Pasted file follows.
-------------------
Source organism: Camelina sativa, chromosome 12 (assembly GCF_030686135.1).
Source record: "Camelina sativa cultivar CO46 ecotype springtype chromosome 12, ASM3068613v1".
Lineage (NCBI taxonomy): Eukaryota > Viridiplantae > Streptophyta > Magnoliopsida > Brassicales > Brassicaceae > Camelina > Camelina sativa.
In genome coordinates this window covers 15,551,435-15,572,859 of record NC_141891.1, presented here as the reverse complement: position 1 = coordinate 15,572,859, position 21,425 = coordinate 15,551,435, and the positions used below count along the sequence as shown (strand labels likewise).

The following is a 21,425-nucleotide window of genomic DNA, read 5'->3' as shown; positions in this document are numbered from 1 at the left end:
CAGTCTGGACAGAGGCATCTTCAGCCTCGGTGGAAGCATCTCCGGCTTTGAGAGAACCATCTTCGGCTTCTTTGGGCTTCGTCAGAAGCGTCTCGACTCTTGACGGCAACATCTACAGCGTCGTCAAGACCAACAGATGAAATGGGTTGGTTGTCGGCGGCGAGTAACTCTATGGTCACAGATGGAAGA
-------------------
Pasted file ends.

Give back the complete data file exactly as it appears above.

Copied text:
Source organism: Camelina sativa, chromosome 12 (assembly GCF_030686135.1).
Source record: "Camelina sativa cultivar CO46 ecotype springtype chromosome 12, ASM3068613v1".
Lineage (NCBI taxonomy): Eukaryota > Viridiplantae > Streptophyta > Magnoliopsida > Brassicales > Brassicaceae > Camelina > Camelina sativa.
In genome coordinates this window covers 15,551,435-15,572,859 of record NC_141891.1, presented here as the reverse complement: position 1 = coordinate 15,572,859, position 21,425 = coordinate 15,551,435, and the positions used below count along the sequence as shown (strand labels likewise).

The following is a 21,425-nucleotide window of genomic DNA, read 5'->3' as shown; positions in this document are numbered from 1 at the left end:
CAGTCTGGACAGAGGCATCTTCAGCCTCGGTGGAAGCATCTCCGGCTTTGAGAGAACCATCTTCGGCTTCTTTGGGCTTCGTCAGAAGCGTCTCGACTCTTGACGGCAACATCTACAGCGTCGTCAAGACCAACAGATGAAATGGGTTGGTTGTCGGCGGCGAGTAACTCTATGGTCACAGATGGAAGA